If you’re working with networking devices such as switches, routers or firewalls, to upgrade their firmware, you more often than not need a TFTP server. Here’s how to use the one included with Mac OS X or macOS.


Mac OS X has a tftp server included, and you just have to start it and do a little configuration.

I found and set it up this way:

Find appropriate commands

Use the apropos command to see if there are any commands related to tftp. From Terminal:

apropos tftp

The command replies:

tftp(1) - trivial file transfer program
tftpd(8) - DARPA Internet Trivial File Transfer Protocol server

Since the commands exist, you can use man to get more info. We would want the server version of this command, so that is the one with the d suffix (d is for “daemon”).

man tftpd

Looking at these results and Apple’s online version of the man info, we see it says:

This server should not be started manually; instead, it should be run using launchd(8) using the plist /System/Library/LaunchDaemons/tftp.plist. It may be started using the launchctl(1) load command; refer to the documentation for that utility for more information.

Start tftpd

The man file gives you the plist to use, so, you just start it with launchctl:

sudo launchctl load -F /System/Library/LaunchDaemons/tftp.plist

… and tftpd will start. Supply your password when sudo prompts for it.

You can confirm it’s running using netstat to check what is listening on its port, traditionally port 69.

netstat -na |grep \*.69

It will show:

udp6       0      0  *.69                   *.*
udp4       0      0  *.69                   *.*

Serve a Firmware File

Now that the tftpd server is started, you need to put the firmware binary file in a specific location for the tftpd to be able to serve it to a requesting device. Namely your firmware files should be saved to /private/tftpboot. The tftp.plist file looks like this:

<?xml version="1.0" encoding="UTF-8"?>
<!DOCTYPE plist PUBLIC "-//Apple Computer//DTD PLIST 1.0//EN" "http://www.apple.com/DTDs/PropertyList-1>
<plist version="1.0">

You used to be able to change the tftpboot path, but OS X El Capitan and later macOSs have stronger security via their “SIP” system which makes things more difficult. Just symlink the tftpboot to a folder you have full control over. You can do it like this:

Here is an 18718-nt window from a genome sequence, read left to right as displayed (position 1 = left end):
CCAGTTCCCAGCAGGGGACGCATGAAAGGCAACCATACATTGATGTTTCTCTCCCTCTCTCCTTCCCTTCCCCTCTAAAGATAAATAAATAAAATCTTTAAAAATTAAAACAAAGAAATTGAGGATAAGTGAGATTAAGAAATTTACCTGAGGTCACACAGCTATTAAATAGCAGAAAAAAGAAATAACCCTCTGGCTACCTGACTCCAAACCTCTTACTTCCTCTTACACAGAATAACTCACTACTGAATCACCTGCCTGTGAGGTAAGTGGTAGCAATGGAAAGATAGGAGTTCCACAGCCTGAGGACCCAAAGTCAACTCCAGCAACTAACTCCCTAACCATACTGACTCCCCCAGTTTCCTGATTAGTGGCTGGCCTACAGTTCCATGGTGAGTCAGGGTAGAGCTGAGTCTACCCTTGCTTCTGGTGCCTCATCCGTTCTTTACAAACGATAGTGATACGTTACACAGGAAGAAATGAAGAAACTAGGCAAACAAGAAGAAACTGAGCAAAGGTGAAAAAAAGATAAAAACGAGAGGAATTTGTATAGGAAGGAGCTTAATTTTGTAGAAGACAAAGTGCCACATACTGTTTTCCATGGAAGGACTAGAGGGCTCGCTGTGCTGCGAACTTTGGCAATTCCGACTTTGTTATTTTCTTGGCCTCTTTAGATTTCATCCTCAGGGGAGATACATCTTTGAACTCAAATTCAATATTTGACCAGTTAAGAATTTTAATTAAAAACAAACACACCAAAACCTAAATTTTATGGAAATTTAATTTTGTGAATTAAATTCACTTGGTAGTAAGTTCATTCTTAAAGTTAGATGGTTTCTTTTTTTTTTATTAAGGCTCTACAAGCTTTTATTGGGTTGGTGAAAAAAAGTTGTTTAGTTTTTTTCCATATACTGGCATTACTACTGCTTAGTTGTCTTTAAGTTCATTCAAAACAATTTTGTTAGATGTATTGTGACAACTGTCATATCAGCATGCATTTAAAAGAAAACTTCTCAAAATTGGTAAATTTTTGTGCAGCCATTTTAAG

cd /private/
sudo rm -rf tftpboot
mkdir /Users/myuser/tftpboot
sudo ln -s /Users/myuser/tftpboot tftpboot
sudo launchctl unload -F /System/Library/LaunchDaemons/tftp.plist
sudo launchctl load -F /System/Library/LaunchDaemons/tftp.plist

That being said, please note that I tested a fresh macOS Sierra install directly on /private/tftpboot, and tftp get and put from another Mac worked fine without the symlink in place, so YMMV. I confirmed with csrutil status that SIP is indeed enabled on my fresh macOS.

Copy firmware file into position

Now let’s serve a file. Let’s say we download a firmware for an HP switch, and want to upgrade its firmware to that version. The file downloaded is F_05_80.swi and is saved to our Downloads folder. Let’s move it to the correct folder, and set its permissions.

cd /Users/myuser/tftpboot
cp ~/Downloads/hp/F_05_80.swi .
chmod 766 F_05_80.swi

Get firmware file from tftpd

Screenshot - HP Switch Firmware Upgrade UI
Screenshot: HP Switch Firmware Upgrade UI
Screenshot - HP Switch Firmware Upgrade UI
Screenshot: HP Switch Firmware Upgrade UI

It differs by each device you’re upgrading, but typically you would set these:

  • Method of upgrade: select tftp usually.
  • IP address of tftpd server. This is the IP of your mac.
  • Name of firmware file. Enter the exact name, getting the case exactly right.

Then there is usually a way to “execute” the transfer by a command or menu. Once the firmware is transferred and loaded, your device will usually restart.

Click the screenshot to see what it looks like on an HP switch.

Put a file from a device to tftpd

Sometimes you want to save a file from the device, to your tftp server. The tftp protocol is dumb and requires no authentication, so you need to specify in advance what the received filename will be. Use touch to do that.

touch ~/tftpboot/catalyst.conf
chmod 766 ~/tftpboot/catalyst.conf

Now you have a blank file that will be overwritten, when you specify it from your remote device. Make sure you specify exactly the same filename.

Stop tftpd

Be sure to unload the service when you’re not using it:

sudo launchctl unload -F /System/Library/LaunchDaemons/tftp.plist
netstat -na |grep \*.69

The aforementioned netstat command should return nothing.


There are a couple of GUI alternatives you can try, though I have not done so myself:

I hope this information helps someone.


The banner photo is a photo I took of a Cisco Catalyst switch my company eSolia installed for a client. It probably needs upgraded!